Wellingtonian Interview: Barbara Else

Last updated 15:01 18/09/2012
Barbara Else

Barbara Else: "Children's books are very entertaining to write, because you can be more playful."

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Author Barbara Else talks about writing, imaginary lands and gardening.

You were born in Invercargill. When did you come to Wellington?

My family moved here when I was 2. We lived in Kelburn till I was 9, then we went to Auckland. I went to Kelburn Normal School for a while.

But you've settled in Wellington. What do you like about it?

It's a small city, but it packs so much punch and has so much energy. I've got good friends here, and there's a great network of freelance writers.

Had you always wanted to be a writer?

Not really. I used to write wee stories when I was kid, but then I did an English degree at Otago. After studying the classics and realising how intricate and complex writing was, I thought it would be too hard to write.

What turned you on to writing?

I went to a night class when my second daughter was little. I thought I needed something to keep my brain active and my critical faculties alert, and I saw there was a class about short stories. To my complete horror, it turned out we had to write them! But I absolutely loved it.

When did you start writing children's books?

I wrote a couple of children's novels in the 1990s and I thought I would like to write more at some stage, but I didn't have any ideas. Then one finally popped into my head.

Was that the Travelling Restaurant?

Yes. I was talking to my daughter about how much I loved tricking children into eating when they're cranky and how it would be great if there was restaurant you could take them to. She told me it sounded like something from one of my books.

A few weeks later she rang and told me her son had asked if I'd written the book yet!

Your next book is on the shelves this week?

The Queen and the Nobody Boy. It's set in the same world as the Travelling Restaurant, but it's a stand-alone book. That did make it hard, because I had to decide how much background to include.

It's meant to be in stock on Friday.

It must be wonderful to be able to create imaginary worlds.

It's terrific, I thoroughly enjoy it. It's a very entertaining way to deal with certain issues. Politics are very important in The Queen and the Nobody Boy. There's the rather mean dictator and the much more pleasant, easy-going ruler. Also various characters talk about democracy in what I hope is an interesting and enjoyable way.

You also write adult fiction. Which is harder to write?

I'm not sure, they're quite different. Children's books are very entertaining to write, because you can be more playful. Young audiences are more accepting of my playfulness.

Not many authors write both children and adult's fiction.

No, they don't and I don't know why that is. Though we do have Maurice Gee, he writes both. His books are much darker than mine.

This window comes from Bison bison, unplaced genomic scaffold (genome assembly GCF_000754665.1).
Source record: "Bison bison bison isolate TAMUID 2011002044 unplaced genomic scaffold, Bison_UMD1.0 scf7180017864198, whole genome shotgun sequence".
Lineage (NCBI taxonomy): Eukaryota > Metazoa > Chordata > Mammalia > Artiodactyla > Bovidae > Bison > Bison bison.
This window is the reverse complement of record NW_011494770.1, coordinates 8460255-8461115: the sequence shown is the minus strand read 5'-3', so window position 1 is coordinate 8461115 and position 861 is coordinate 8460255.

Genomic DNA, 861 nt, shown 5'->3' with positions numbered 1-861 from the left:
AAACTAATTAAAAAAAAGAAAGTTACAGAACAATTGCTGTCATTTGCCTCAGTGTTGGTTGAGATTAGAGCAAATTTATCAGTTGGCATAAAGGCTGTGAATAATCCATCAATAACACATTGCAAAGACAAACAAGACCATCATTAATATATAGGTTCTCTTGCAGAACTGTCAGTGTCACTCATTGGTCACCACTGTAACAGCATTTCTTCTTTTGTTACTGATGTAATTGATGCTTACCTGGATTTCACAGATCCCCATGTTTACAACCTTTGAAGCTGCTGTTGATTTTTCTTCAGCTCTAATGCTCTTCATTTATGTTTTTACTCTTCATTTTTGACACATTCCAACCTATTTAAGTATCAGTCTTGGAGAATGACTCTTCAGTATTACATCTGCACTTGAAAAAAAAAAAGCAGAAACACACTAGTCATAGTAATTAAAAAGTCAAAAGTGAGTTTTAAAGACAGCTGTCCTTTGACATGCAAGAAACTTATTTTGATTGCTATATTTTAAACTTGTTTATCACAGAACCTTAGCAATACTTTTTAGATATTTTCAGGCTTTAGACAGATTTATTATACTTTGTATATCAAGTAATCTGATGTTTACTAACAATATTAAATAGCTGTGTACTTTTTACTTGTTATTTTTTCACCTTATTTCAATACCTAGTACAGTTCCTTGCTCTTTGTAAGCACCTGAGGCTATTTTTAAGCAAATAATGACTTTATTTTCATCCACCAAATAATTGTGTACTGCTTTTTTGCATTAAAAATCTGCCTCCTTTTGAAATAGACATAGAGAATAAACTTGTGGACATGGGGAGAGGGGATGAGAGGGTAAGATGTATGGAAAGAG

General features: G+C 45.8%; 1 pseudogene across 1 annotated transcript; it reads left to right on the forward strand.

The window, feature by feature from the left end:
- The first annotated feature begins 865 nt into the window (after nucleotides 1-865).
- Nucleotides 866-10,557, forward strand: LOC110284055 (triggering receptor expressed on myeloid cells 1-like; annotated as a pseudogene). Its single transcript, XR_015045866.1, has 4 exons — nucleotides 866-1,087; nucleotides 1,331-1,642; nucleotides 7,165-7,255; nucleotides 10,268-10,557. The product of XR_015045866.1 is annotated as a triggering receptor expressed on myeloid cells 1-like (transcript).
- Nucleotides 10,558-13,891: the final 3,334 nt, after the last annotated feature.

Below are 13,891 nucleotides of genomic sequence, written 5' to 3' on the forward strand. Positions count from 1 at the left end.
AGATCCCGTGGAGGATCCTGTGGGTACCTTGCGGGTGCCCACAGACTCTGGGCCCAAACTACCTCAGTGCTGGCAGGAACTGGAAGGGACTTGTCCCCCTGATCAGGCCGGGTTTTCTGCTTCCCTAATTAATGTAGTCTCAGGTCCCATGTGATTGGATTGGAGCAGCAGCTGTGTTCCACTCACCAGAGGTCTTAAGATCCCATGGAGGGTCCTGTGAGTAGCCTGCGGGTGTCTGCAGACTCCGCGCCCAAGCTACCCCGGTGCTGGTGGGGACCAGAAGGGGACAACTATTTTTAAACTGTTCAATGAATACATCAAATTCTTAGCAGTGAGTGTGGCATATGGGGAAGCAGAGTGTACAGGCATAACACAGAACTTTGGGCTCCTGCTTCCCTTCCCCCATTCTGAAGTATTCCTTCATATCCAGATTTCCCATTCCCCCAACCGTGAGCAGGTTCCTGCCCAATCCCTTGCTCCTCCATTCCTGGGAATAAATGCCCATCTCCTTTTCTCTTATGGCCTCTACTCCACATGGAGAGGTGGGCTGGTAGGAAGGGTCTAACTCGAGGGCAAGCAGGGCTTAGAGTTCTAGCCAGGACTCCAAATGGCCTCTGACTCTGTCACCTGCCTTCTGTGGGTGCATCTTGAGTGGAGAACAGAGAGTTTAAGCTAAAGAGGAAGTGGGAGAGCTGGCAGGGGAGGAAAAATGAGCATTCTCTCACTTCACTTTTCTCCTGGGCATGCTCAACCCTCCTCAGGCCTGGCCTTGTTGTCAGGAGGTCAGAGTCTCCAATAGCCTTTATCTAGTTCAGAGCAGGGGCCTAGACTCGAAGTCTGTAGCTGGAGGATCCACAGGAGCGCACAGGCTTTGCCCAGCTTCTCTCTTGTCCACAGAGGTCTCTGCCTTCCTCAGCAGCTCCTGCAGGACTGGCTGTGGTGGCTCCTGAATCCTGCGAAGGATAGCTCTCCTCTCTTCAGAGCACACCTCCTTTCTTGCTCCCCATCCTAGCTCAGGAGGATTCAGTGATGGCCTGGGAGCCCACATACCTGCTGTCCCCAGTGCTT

What are some of your favourite children's books?

Margo Lanagan's Sea Hearts. That's very dark, but brilliant.

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For some with more playfulness, Phillip Pulman's I was a Rat. It just satirises royalty so well. It's about one of the footmen in Cinderella who is turned into a rat, but doesn't change back at midnight.

Do you use a computer or write out your stories long- hand?

I have big notebook I scribble in. With my first cup of coffee of the day in hand, I start out with the notebook, working through characters, what they're feeling, what they are doing, what they're going to do next. I get myself into the zone with handwritten notes, then sit at the computer and write.

Your husband is your literary agent. How well do you work together?

It's fine. He's got his study, I've got mine. He's got his coffee pot, I've got mine. We don't really talk much to each other during the day. If we did we wouldn't have much to talk about in the evening.

In 2005 you received a New Zealand Order of Merit for services to literature.

It was quite astonishing. It's one of those thing that came out of the blue and I thought 'why me?' But it was lovely. At the investiture it was wonderful to see people from all different walks of life, different professions, different interests.

You've also written plays.

I started that when my children joined a drama group. It was quite hard to find plays suitable to the wide mix of people in the group, so I started mucking around writing them. I had done a bit of acting, making up plays, when I was young, so I wasn't new to it. It was just fabulous to work with a tame group of actors.

You have a lovely garden. Are you a keen gardener

We're both quite keen, but my husband, Chris, does all the heavy work. I look after the herb garden and plants close to the house. This [spring] is a wonderful time of year, with everything starting to flourish.

We first saw the house in spring, when the kowhai tree was in blossom and tui were shouting out.

- The Wellingtonian


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